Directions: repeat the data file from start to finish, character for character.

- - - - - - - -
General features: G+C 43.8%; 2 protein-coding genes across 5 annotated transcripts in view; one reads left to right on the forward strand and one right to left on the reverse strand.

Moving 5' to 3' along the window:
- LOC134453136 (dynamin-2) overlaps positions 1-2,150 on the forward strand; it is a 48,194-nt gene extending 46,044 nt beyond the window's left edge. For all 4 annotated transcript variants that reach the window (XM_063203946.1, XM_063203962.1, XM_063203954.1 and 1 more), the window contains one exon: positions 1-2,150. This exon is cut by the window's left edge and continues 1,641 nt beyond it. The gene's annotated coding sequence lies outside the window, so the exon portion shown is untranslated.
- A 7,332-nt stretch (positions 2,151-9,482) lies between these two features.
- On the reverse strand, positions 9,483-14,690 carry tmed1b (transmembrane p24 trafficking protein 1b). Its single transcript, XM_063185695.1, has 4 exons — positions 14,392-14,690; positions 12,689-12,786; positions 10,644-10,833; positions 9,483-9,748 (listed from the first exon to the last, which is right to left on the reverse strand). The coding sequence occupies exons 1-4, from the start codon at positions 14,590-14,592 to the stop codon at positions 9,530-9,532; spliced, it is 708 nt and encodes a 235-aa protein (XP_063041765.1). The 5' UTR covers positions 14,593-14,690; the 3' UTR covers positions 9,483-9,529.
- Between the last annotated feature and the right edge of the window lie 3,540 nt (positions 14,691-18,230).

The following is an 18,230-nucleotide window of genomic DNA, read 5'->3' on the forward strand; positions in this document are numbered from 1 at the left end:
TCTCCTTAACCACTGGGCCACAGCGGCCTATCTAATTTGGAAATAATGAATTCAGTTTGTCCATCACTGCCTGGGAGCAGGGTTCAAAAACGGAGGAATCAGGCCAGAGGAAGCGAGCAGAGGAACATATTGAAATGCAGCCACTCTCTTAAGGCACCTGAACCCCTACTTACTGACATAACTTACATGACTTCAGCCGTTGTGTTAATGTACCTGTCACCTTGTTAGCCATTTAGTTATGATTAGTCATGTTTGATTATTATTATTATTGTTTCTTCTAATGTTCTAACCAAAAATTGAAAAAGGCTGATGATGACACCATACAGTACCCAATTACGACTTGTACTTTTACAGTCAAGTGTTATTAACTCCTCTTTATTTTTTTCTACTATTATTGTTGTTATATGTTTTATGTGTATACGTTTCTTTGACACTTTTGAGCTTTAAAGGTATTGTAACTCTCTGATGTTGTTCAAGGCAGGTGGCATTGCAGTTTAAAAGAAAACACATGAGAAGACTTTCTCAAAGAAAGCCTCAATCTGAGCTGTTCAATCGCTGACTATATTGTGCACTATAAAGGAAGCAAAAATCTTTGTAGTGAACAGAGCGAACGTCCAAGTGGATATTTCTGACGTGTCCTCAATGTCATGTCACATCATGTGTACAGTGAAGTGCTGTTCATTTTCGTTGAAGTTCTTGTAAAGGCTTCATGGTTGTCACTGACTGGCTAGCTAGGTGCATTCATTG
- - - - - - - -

General features: G+C 43.8%; 2 protein-coding genes across 5 annotated transcripts in view; one reads left to right on the forward strand and one right to left on the reverse strand.

Moving 5' to 3' along the window:
- LOC134453136 (dynamin-2) overlaps positions 1-2,150 on the forward strand; it is a 48,194-nt gene extending 46,044 nt beyond the window's left edge. For all 4 annotated transcript variants that reach the window (XM_063203946.1, XM_063203962.1, XM_063203954.1 and 1 more), the window contains one exon: positions 1-2,150. This exon is cut by the window's left edge and continues 1,641 nt beyond it. The gene's annotated coding sequence lies outside the window, so the exon portion shown is untranslated.
- A 7,332-nt stretch (positions 2,151-9,482) lies between these two features.
- On the reverse strand, positions 9,483-14,690 carry tmed1b (transmembrane p24 trafficking protein 1b). Its single transcript, XM_063185695.1, has 4 exons — positions 14,392-14,690; positions 12,689-12,786; positions 10,644-10,833; positions 9,483-9,748 (listed from the first exon to the last, which is right to left on the reverse strand). The coding sequence occupies exons 1-4, from the start codon at positions 14,590-14,592 to the stop codon at positions 9,530-9,532; spliced, it is 708 nt and encodes a 235-aa protein (XP_063041765.1). The 5' UTR covers positions 14,593-14,690; the 3' UTR covers positions 9,483-9,529.
- Between the last annotated feature and the right edge of the window lie 3,540 nt (positions 14,691-18,230).

The following is an 18,230-nucleotide window of genomic DNA, read 5'->3' on the forward strand; positions in this document are numbered from 1 at the left end:
TCTCCTTAACCACTGGGCCACAGCGGCCTATCTAATTTGGAAATAATGAATTCAGTTTGTCCATCACTGCCTGGGAGCAGGGTTCAAAAACGGAGGAATCAGGCCAGAGGAAGCGAGCAGAGGAACATATTGAAATGCAGCCACTCTCTTAAGGCACCTGAACCCCTACTTACTGACATAACTTACATGACTTCAGCCGTTGTGTTAATGTACCTGTCACCTTGTTAGCCATTTAGTTATGATTAGTCATGTTTGATTATTATTATTATTGTTTCTTCTAATGTTCTAACCAAAAATTGAAAAAGGCTGATGATGACACCATACAGTACCCAATTACGACTTGTACTTTTACAGTCAAGTGTTATTAACTCCTCTTTATTTTTTTCTACTATTATTGTTGTTATATGTTTTATGTGTATACGTTTCTTTGACACTTTTGAGCTTTAAAGGTATTGTAACTCTCTGATGTTGTTCAAGGCAGGTGGCATTGCAGTTTAAAAGAAAACACATGAGAAGACTTTCTCAAAGAAAGCCTCAATCTGAGCTGTTCAATCGCTGACTATATTGTGCACTATAAAGGAAGCAAAAATCTTTGTAGTGAACAGAGCGAACGTCCAAGTGGATATTTCTGACGTGTCCTCAATGTCATGTCACATCATGTGTACAGTGAAGTGCTGTTCATTTTCGTTGAAGTTCTTGTAAAGGCTTCATGGTTGTCACTGACTGGCTAGCTAGGTGCATTCATTG